BioPlastics For Eco Friendly Eyewear Continues To Grow

The recession has molded the bioplastics industry into a stronger contender

THE GLOBAL bioplastics industry has proven its flexibility in navigating the recession, as companies restructured, delayed projects or significantly cut costs.

A big accomplishment for the industry last year was that not one major player filed for bankruptcy or completely disappeared, notes Frederic Scheer, chairman and CEO of US-based bioplastic maker Cereplast.

“There were a lot of business activities that still happened last year for our industry, which is remarkable at a time when the chemical industry in general and the plastic market in particular were suffering tremendously from the recession,” he says.

Germany-based trade group European Bioplastics pointed out some of the major activities in 2009, such as US producer NatureWorks doubling its polylactic acid (PLA) production capacity to 140,000 tonnes/year; German chemical major BASF introducing new biodegradable plastics for coating paper and shrink film; and Italy-based Novamont launching its second-generation bioplastic Mater-Bi, as well as boosting capacity to 80,000 tonnes/year.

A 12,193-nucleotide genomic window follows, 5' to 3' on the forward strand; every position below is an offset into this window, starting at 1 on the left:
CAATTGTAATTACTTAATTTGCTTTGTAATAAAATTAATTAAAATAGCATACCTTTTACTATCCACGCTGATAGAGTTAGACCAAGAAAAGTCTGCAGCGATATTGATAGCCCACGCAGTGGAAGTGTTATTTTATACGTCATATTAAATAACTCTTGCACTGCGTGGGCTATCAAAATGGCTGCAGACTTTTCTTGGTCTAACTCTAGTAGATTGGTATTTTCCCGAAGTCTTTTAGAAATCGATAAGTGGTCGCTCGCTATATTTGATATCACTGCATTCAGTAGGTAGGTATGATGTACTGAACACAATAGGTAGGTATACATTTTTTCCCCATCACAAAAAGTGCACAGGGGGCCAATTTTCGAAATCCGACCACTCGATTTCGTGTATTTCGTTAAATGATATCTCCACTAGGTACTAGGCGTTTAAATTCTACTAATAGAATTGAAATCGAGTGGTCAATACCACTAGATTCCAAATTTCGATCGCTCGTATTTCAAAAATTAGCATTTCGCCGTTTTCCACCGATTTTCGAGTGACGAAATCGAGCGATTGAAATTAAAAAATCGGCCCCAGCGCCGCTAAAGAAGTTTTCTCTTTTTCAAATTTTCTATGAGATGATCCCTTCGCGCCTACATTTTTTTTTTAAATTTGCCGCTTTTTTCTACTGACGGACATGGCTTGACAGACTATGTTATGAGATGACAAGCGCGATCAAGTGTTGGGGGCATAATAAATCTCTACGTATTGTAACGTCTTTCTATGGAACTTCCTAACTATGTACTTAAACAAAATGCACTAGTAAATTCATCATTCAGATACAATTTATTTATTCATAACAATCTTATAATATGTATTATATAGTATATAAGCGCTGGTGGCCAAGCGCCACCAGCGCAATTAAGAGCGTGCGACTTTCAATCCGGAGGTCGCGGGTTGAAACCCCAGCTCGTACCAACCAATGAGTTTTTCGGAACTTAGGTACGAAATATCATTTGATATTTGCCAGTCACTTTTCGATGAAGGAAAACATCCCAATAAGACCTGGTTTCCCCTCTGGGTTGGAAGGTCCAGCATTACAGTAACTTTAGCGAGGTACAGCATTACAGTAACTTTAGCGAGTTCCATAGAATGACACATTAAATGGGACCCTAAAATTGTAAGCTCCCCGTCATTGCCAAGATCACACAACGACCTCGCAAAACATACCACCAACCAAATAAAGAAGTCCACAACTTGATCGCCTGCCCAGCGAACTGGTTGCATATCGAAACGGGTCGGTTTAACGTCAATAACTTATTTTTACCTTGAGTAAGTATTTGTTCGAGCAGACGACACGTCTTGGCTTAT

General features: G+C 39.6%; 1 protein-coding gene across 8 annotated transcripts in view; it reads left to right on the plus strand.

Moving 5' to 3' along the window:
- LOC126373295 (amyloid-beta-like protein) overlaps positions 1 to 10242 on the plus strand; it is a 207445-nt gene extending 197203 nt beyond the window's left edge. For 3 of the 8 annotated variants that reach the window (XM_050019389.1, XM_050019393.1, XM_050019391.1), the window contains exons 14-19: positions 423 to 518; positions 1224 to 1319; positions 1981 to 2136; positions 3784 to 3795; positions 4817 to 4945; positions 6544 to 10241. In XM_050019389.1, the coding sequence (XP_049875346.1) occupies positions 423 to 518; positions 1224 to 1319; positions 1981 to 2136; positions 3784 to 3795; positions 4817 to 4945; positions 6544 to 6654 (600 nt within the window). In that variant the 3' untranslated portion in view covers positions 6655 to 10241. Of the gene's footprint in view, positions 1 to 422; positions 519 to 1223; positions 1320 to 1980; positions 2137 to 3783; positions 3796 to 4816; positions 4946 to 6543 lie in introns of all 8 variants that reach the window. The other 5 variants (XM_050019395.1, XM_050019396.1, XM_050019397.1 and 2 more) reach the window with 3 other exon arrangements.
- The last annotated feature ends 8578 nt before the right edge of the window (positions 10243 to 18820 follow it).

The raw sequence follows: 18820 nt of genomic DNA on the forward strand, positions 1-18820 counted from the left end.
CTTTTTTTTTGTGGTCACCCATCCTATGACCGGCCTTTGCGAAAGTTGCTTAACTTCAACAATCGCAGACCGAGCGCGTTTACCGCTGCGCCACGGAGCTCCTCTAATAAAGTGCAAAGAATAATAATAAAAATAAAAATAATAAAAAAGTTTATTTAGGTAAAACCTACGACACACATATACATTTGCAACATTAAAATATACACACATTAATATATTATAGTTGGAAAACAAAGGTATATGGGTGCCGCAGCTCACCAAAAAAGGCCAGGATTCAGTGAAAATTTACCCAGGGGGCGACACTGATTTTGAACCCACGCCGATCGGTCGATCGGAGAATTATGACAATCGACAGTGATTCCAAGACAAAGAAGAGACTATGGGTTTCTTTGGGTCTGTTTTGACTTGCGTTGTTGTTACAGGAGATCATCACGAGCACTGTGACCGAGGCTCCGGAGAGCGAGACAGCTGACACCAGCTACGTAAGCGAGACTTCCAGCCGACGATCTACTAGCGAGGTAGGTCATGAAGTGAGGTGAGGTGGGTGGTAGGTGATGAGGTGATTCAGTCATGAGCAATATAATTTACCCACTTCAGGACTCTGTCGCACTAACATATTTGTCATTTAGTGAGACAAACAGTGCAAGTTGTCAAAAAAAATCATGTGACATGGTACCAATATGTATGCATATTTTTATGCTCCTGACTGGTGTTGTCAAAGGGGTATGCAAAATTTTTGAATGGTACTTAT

A bioplastics study by Netherlands-based Utrecht University, which was jointly commissioned by European Bioplastics and research body the European Polysaccharide Network of Excellence, and published in June 2009, projected global bioplastic capacity to increase to 2.3m tonnes by 2013 from around 360,000 tonnes in 2007, based on company announcements.

“Important major projects were delayed in 2008 and 2009 due to the financial and economic crisis,” said Hasso von Pogrell, managing director of European Bioplastics, in a statement. “Despite the still uncertain data, the study shows the enormous potential for bioplastics.”

US market research firm Freedonia released its global ­bioplastic study in November, projecting that global demand in 2013 would increase to 900,000 tonnes from the 200,000 tonne estimated level in 2008. Jim Lunt, managing director for US consulting firm Jim Lunt & Associates estimates the current global production capacity for bioplastics at 300,000 tonnes.

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